NPR reports:
Transmitted by mosquitoes, the chikungunya virus causes rash, fever and excruciating joint pain. It has no cure. The good news: It's rarely fatal. Epidemiologists say the virus is headed to the U.S.

Lovely. On so many counts. As though Haiti needs this. As though anyone does! I gather from news elsewhere on the internet that they've had a few cases in Florida, but they expect the effects to be worse in Haiti.
“Longer term, some increase in the levels of joint pains and arthritis-like illness in the population can be expected, given the patterns in Africa and Asia, and given what the French islands are reporting,” said Dr. James Hospedales, the executive director of the Caribbean Public Health Agency (CARPHA). “This may be the real ‘legacy’ of ChikV that we will see in time.”
And in post-earthquake Haiti, where 300,000 people suffered injuries during that country’s devastating Jan. 12, 2010 earthquake, people could be at higher risk, Hospedales said.
“From the literature, the persistent arthritis-joint pain following ChikV infection seems more frequent in the presence of pre-existing joint damage, fractures,” he said.  http://www.miamiherald.com/2014/05/16/4121756/three-florida-women-report-acquiring.html
Yes, I took a photo of a mosquito.
I really did.
We were well acquainted.
Haiti 2009

You can read about the Livesays' experience with the interviews here:  http://www.livesayhaiti.com/2014/05/maladi-chikungunya-ayiti.html. The NPR coverage is brief and factual.  The Livesays' posts make it real.

Sad to say, one of the doctors down helping them has now come down with it herself.  Here is an excerpt:

If I have said it once I have said it a thousand times.  There is no predicting tomorrow on this half of this island in this part of the Caribbean. 

One day you are stitching up wounds and placing IUDs and taking care of very sick babies and being interviewed by NPR while celebrating your birthday and the next day you are in pain, in bed, a victim to the newest mosquito borne illness.

Dokte Jen went from all of that activity to having a fever and pain in a matter of hours. Not a very nice post birthday hangover at all...

In the next day or two you can watch the NPR feed for a story on Chikungunya in Haiti, you will likely hear Emma (first photo) speaking about her case and her baby, Fritzlene.  You will also very likely hear Jen's concerns about the virus that now has her lying in bed in  a lot of pain.

I want to share one other thing with you.  Emma is a rock star Momma.  Life has dealt her an insanely unfair hand. I so want her voice on NPR and I want people to know she is an incredibly smart woman with more moxie than most of us dream of having.  This 25 year old is tougher than tough.  Right now she is pulling herself up and out of her unfair circumstances. She knew Fritzlene was sick before a single symptom showed.  She is a Mom in every sense of the word. We sometimes hear that poor folks shouldn't have babies and people make comments that are disrespectful and hurtful.  I know for many that sounds absurd. I wish I was exaggerating. There are some that think forced sterilization of the poor makes perfect sense.  There are some that believe material poverty equals stupidity or no right to a free life. We watch materially poor women provide for and love their babies well every day. Like us, they are not perfect mothers, but they are doing the very best they can with what they have and that in and of itself earns my respect and props.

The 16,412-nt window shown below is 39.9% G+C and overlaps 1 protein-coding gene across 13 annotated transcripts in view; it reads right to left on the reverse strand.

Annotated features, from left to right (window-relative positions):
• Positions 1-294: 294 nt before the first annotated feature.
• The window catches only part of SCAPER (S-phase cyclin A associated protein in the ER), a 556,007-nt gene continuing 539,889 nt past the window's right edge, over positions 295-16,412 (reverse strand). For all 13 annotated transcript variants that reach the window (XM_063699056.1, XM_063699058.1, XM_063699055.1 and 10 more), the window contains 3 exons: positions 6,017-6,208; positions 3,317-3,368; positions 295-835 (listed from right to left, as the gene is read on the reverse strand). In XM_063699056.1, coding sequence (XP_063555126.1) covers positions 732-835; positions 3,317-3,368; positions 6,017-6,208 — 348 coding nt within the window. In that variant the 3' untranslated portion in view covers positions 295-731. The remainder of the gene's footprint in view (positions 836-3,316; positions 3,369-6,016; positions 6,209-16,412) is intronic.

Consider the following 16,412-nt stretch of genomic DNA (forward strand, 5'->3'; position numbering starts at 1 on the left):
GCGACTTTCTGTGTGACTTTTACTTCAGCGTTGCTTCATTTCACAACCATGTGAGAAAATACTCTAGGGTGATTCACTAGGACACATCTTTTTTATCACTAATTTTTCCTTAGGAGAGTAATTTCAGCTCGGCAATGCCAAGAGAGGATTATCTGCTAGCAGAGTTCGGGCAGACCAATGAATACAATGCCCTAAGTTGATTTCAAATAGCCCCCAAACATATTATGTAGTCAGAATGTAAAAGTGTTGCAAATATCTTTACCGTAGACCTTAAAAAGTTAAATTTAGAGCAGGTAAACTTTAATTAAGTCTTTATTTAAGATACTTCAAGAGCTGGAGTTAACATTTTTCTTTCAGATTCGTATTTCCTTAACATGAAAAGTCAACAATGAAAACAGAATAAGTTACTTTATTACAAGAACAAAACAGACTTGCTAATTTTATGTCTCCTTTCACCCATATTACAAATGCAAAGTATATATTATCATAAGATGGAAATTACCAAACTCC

It is safe to say we are all nervous about this virus. Thankfully it is not fatal. Unfortunately it cannot be treated (Malaria can be treated) and only supportive care can be done to try and make patients more comfortable. We don't have time to be sick and we hate seeing the mommas and babies that already have so much on their plate forced to add yet another thing to overcome.

There is also a follow-up post: http://www.livesayhaiti.com/2014/05/npr-story-chikungunya-in-haiti-part-2.html

Here's what they have to say about their latest experience with it at their maternity center:

For newborn babies it seems much more difficult to tolerate.  Emma's baby had it at two weeks of age, but we now have two five day old babies with it. New babies that have not established a solid nursing pattern are at a higher risk. Tonight the Maternity Center transported a baby girl (born early morning last Saturday) to three hospitals.  Thankfully, the third hospital was able to take baby Anna.  At least three of the Maternity Center staff-members have had it and there is a collective holding of our breath as those of us still doing fine all hope to be the ones that don't get it. 

It is rainy season, our area is low lying and we frequently have standing water and thicker mosquito population. We don't know what to expect long term, but in the short term we are so sad to see pregnant women and babies suffering from this disease and we feel a lot bit helpless as we watch it spread so quickly. 

I am sorry to admit that I hadn't been following this and praying about it. I need to do that. As Jesus says, anxiety won't get us anywhere. Prayer, on the other hand, is powerful. Will you join me?